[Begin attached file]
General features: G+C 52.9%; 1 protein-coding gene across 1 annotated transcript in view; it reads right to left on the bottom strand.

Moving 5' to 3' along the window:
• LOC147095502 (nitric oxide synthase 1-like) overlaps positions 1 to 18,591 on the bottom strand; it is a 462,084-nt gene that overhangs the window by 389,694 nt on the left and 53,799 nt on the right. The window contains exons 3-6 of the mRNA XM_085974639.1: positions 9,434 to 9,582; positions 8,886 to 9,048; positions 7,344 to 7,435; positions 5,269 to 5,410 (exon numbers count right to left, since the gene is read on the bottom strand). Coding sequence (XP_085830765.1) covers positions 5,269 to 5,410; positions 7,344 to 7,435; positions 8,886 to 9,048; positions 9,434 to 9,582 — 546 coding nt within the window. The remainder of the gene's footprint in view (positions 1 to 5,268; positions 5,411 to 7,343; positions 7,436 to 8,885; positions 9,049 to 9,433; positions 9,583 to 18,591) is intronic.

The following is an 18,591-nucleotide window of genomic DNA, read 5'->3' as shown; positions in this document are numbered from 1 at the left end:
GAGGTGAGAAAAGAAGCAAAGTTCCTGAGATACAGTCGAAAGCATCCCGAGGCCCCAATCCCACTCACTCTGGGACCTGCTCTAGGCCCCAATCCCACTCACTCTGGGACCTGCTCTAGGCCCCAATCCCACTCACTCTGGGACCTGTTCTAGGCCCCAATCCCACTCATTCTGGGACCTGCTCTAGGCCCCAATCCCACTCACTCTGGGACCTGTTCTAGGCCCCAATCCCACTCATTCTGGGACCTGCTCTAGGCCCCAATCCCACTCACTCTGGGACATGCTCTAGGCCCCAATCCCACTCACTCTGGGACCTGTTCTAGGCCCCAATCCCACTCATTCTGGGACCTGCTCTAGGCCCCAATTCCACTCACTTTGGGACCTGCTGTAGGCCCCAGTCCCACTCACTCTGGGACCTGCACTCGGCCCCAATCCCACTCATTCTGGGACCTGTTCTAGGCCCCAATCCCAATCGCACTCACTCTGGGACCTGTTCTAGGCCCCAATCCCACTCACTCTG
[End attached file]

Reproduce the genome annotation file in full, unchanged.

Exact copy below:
General features: G+C 52.9%; 1 protein-coding gene across 1 annotated transcript in view; it reads right to left on the bottom strand.

Moving 5' to 3' along the window:
• LOC147095502 (nitric oxide synthase 1-like) overlaps positions 1 to 18,591 on the bottom strand; it is a 462,084-nt gene that overhangs the window by 389,694 nt on the left and 53,799 nt on the right. The window contains exons 3-6 of the mRNA XM_085974639.1: positions 9,434 to 9,582; positions 8,886 to 9,048; positions 7,344 to 7,435; positions 5,269 to 5,410 (exon numbers count right to left, since the gene is read on the bottom strand). Coding sequence (XP_085830765.1) covers positions 5,269 to 5,410; positions 7,344 to 7,435; positions 8,886 to 9,048; positions 9,434 to 9,582 — 546 coding nt within the window. The remainder of the gene's footprint in view (positions 1 to 5,268; positions 5,411 to 7,343; positions 7,436 to 8,885; positions 9,049 to 9,433; positions 9,583 to 18,591) is intronic.

The following is an 18,591-nucleotide window of genomic DNA, read 5'->3' as shown; positions in this document are numbered from 1 at the left end:
GAGGTGAGAAAAGAAGCAAAGTTCCTGAGATACAGTCGAAAGCATCCCGAGGCCCCAATCCCACTCACTCTGGGACCTGCTCTAGGCCCCAATCCCACTCACTCTGGGACCTGCTCTAGGCCCCAATCCCACTCACTCTGGGACCTGTTCTAGGCCCCAATCCCACTCATTCTGGGACCTGCTCTAGGCCCCAATCCCACTCACTCTGGGACCTGTTCTAGGCCCCAATCCCACTCATTCTGGGACCTGCTCTAGGCCCCAATCCCACTCACTCTGGGACATGCTCTAGGCCCCAATCCCACTCACTCTGGGACCTGTTCTAGGCCCCAATCCCACTCATTCTGGGACCTGCTCTAGGCCCCAATTCCACTCACTTTGGGACCTGCTGTAGGCCCCAGTCCCACTCACTCTGGGACCTGCACTCGGCCCCAATCCCACTCATTCTGGGACCTGTTCTAGGCCCCAATCCCAATCGCACTCACTCTGGGACCTGTTCTAGGCCCCAATCCCACTCACTCTG